Following the October 1973 War, Shaikh Zayed paid for rebuilding of Suez Canal, Ismailia and Port Saeed, which were destroyed by the Israeli attack in 1967.
During his participation in the historic international celebrations in Aswan in 1990, Shaikh Zayed donated $20 million (Dh73.4 million) to revive the ancient library in Alexandria.
Shaikh Zayed strengthened relations between the UAE and Morocco, by launching many initiatives and projects. These projects include the Shaikh Zayed Treatment Institution and the Mariam Children’s Centre, as well as the construction of integrated residential units.
In 1976, the Abu Dhabi Fund for Development provided a loan of Dh40 million to the Ministry of Islamic Affairs and Endowments of Morocco.
Shaikh Zayed provided generous aid to Sudan to establish the medical college and Nasser Hospital in Wad Medani. He also gave $3 million (Dh11 million) to combat the effects of drought in Sudan. The Abu Dhabi Fund for Development also provided a loan of Dh5.16 million towards a rural development project in Darfur, in western Sudan.
In 1999, a relief plane with 40 tonnes of food aid arrived in Khartoum, to help those affected by floods that swept through the Sudanese state of Dongola.
Reconstruction of Lebanon and supporting Syria
Shaikh Zayed paid for a demining project in Lebanon’s south. He also wanted the UAE to play a leading role in the rebuilding process in Lebanon after the war, and the country provided financial assistance, grants and loans to key development projects.
During the era of Shaikh Zayed, the UAE supported charity and development projects in Syria, and the Abu Dhabi Fund for Arab Economic Development signed three agreements to fund three industrial projects, worth Dh911 million.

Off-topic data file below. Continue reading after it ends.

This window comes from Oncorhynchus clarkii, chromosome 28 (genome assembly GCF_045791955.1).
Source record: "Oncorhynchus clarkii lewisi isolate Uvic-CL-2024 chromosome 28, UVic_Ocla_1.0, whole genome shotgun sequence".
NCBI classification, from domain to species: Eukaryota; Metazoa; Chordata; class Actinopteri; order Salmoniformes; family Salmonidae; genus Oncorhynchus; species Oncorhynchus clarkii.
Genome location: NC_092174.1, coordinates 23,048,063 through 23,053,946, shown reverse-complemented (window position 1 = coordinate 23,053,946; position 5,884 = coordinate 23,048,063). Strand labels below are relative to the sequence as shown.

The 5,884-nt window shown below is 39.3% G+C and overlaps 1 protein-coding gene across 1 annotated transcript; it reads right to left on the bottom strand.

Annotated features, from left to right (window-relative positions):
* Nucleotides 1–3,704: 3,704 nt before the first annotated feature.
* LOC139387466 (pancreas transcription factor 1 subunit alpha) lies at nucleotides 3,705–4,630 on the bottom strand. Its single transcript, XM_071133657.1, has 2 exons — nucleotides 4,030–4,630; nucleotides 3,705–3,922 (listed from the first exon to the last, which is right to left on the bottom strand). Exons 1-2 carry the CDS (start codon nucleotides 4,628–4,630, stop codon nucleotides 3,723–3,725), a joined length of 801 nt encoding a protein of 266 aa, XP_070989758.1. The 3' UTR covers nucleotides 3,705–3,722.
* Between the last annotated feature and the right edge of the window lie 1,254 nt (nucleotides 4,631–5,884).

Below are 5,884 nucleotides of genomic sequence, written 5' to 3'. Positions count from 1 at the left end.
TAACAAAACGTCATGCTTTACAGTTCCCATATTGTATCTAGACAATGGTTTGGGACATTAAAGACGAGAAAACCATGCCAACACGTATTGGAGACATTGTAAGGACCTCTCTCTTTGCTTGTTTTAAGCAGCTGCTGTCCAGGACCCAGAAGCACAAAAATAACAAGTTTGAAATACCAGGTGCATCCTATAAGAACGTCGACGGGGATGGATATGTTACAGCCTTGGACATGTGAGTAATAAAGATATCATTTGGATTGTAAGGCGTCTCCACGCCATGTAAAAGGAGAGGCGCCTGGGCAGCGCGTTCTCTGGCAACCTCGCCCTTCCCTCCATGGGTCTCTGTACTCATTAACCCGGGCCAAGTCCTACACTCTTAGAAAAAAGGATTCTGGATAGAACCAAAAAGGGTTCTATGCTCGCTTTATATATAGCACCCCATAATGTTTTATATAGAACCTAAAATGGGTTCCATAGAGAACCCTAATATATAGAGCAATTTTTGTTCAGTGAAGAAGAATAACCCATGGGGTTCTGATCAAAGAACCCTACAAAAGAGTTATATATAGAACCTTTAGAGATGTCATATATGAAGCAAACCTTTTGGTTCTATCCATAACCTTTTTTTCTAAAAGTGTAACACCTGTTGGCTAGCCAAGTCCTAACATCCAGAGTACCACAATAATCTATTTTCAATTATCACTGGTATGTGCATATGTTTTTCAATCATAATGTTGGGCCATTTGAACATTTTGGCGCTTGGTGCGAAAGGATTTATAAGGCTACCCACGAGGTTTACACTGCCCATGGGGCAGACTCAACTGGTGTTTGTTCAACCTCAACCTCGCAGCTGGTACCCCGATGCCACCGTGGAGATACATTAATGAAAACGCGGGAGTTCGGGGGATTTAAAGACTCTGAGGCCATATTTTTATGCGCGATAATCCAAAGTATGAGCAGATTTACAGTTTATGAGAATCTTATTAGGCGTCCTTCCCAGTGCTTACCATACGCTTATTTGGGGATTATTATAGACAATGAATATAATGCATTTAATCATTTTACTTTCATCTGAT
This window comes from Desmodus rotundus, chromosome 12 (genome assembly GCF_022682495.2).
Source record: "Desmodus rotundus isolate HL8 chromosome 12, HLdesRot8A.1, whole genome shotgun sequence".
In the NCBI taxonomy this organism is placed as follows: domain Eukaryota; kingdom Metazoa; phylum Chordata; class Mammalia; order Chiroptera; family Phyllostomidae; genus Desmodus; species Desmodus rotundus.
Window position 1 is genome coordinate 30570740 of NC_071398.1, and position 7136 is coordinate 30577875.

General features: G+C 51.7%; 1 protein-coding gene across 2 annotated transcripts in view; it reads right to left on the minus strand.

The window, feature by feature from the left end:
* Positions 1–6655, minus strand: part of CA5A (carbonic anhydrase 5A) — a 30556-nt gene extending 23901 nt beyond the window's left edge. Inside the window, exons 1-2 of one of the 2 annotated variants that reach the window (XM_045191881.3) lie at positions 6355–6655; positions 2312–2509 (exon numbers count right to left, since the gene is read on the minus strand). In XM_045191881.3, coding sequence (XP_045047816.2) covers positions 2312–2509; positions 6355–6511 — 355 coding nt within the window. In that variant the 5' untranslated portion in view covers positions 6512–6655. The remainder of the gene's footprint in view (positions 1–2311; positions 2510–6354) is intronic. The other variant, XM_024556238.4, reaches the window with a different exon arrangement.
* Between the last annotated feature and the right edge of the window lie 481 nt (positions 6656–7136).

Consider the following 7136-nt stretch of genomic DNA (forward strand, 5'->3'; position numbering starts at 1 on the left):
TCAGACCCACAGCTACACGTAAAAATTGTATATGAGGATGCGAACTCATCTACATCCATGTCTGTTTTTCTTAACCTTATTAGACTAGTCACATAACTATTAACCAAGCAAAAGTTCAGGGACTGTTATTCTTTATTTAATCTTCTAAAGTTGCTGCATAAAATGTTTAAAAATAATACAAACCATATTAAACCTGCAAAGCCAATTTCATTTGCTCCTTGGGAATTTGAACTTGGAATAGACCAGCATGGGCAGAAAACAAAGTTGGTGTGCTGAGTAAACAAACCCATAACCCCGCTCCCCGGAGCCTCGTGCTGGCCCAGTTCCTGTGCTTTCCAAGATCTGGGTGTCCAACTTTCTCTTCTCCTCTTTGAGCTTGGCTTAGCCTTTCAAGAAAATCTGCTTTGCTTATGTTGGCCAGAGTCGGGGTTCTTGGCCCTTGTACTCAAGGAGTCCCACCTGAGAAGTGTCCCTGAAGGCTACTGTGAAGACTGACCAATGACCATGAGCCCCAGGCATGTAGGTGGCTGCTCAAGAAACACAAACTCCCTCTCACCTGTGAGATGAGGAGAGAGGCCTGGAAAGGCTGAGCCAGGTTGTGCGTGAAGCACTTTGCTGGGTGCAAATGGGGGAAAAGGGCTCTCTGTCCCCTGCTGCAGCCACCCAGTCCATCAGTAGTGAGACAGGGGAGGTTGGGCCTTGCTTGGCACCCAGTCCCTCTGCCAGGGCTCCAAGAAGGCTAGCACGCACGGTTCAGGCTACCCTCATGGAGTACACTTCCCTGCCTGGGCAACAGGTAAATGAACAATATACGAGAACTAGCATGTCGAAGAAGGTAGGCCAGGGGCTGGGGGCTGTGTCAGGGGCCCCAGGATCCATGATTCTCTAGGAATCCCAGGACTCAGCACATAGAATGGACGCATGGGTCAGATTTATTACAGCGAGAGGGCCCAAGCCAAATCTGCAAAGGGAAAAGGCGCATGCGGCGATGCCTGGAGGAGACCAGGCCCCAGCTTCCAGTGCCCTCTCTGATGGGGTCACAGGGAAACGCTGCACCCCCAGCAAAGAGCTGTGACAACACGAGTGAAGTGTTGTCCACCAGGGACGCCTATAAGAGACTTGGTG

In Pakistan, three Islamic centres were established in Karachi, Lahore and Peshawar by Shaikh Zayed to promote Islamic and Arab culture among Pakistanis. He also contributed to the paving and widening of the mountain road in Kharan, the construction of the Dali Mosque, digging of water wells and building of schools and houses in different parts of the country.
Shaikh Zayed donated $500,000 in 1982 to establish the Islamic Chamber for Commerce and Industry in Karachi. He also provided medical aid, scholarships and urgent assistance to earthquake and flood victims.
Emirati charity projects during the era of Shaikh Zayed were not limited to Arab and Islamic countries. They also covered the developed world. In 1992, the UAE gave $5 million to the United States Disaster Relief Fund, to help the victims of Hurricane Andrew that hit the state of Florida.
Shaikh Zayed also supported Bosnia and Herzegovina. On April 26, 1993, he gave $10 million to help its people.
In May 1990, an agreement was signed to establish an Islamic printing house in Beijing, through a Dh3.1 million grant from Shaikh Zayed to support Chinese Muslims. He also donated $500,000 to the UAE-China Friendship Association.
The Zayed Bin Sultan Al Nahyan Charitable and Humanitarian Foundation provided 145 tonnes of food aid to those affected by famine in the Horn of Africa, and the UAE Cabinet offered emergency aid worth $100,000 to those affected by an earthquake in Guatemala.
Shaikh Zayed keenly supported international and Islamic organisations, and donated $50,000 to support the activities of the United Nations Children’s Fund (Unicef) after establishment of the UAE. The UAE also donated $424,000 to the United Nations Development Programme (UNDP), $100,000 to Unicef, and $54,000 to the United Nations Refugee Agency, UNHCR.
Shaikh Zayed also increased the capital of the Abu Dhabi Fund for Arab Economic Development to $500 million.
In 1974, the UAE gave an interest-free loan of $2.4 million to the United Nations Educational, Scientific and Cultural Organisation (Unesco). In 1982, the Abu Dhabi Fund for Development supported the Senegal River Basin Organisation with a loan of Dh259 million.
- With inputs from Mary Achkhanian and Sami Zaatari, Staff Reporters